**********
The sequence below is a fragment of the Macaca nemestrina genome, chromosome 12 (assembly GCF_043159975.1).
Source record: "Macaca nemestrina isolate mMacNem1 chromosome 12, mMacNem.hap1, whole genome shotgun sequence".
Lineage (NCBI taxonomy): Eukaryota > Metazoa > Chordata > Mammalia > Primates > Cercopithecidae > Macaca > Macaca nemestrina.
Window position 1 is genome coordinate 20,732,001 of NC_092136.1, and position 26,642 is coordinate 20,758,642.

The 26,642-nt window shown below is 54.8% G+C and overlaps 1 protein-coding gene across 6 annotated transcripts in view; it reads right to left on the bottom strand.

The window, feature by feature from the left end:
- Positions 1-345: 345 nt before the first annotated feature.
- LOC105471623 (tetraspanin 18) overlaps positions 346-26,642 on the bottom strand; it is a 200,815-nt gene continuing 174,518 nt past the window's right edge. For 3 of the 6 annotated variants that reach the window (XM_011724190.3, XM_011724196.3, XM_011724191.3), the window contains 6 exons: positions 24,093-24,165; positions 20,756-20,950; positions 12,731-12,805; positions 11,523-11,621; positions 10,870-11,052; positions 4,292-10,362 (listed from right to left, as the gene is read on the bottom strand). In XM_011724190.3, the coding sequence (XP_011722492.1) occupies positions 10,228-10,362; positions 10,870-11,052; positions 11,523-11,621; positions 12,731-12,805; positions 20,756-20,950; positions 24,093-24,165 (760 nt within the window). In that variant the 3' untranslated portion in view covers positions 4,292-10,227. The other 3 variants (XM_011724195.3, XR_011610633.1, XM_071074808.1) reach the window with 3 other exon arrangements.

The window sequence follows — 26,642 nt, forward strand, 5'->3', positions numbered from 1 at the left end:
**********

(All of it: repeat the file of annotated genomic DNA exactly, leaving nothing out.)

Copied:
The sequence below is a fragment of the Macaca nemestrina genome, chromosome 12 (assembly GCF_043159975.1).
Source record: "Macaca nemestrina isolate mMacNem1 chromosome 12, mMacNem.hap1, whole genome shotgun sequence".
Lineage (NCBI taxonomy): Eukaryota > Metazoa > Chordata > Mammalia > Primates > Cercopithecidae > Macaca > Macaca nemestrina.
Window position 1 is genome coordinate 20,732,001 of NC_092136.1, and position 26,642 is coordinate 20,758,642.

The 26,642-nt window shown below is 54.8% G+C and overlaps 1 protein-coding gene across 6 annotated transcripts in view; it reads right to left on the bottom strand.

The window, feature by feature from the left end:
- Positions 1-345: 345 nt before the first annotated feature.
- LOC105471623 (tetraspanin 18) overlaps positions 346-26,642 on the bottom strand; it is a 200,815-nt gene continuing 174,518 nt past the window's right edge. For 3 of the 6 annotated variants that reach the window (XM_011724190.3, XM_011724196.3, XM_011724191.3), the window contains 6 exons: positions 24,093-24,165; positions 20,756-20,950; positions 12,731-12,805; positions 11,523-11,621; positions 10,870-11,052; positions 4,292-10,362 (listed from right to left, as the gene is read on the bottom strand). In XM_011724190.3, the coding sequence (XP_011722492.1) occupies positions 10,228-10,362; positions 10,870-11,052; positions 11,523-11,621; positions 12,731-12,805; positions 20,756-20,950; positions 24,093-24,165 (760 nt within the window). In that variant the 3' untranslated portion in view covers positions 4,292-10,227. The other 3 variants (XM_011724195.3, XR_011610633.1, XM_071074808.1) reach the window with 3 other exon arrangements.

The window sequence follows — 26,642 nt, forward strand, 5'->3', positions numbered from 1 at the left end: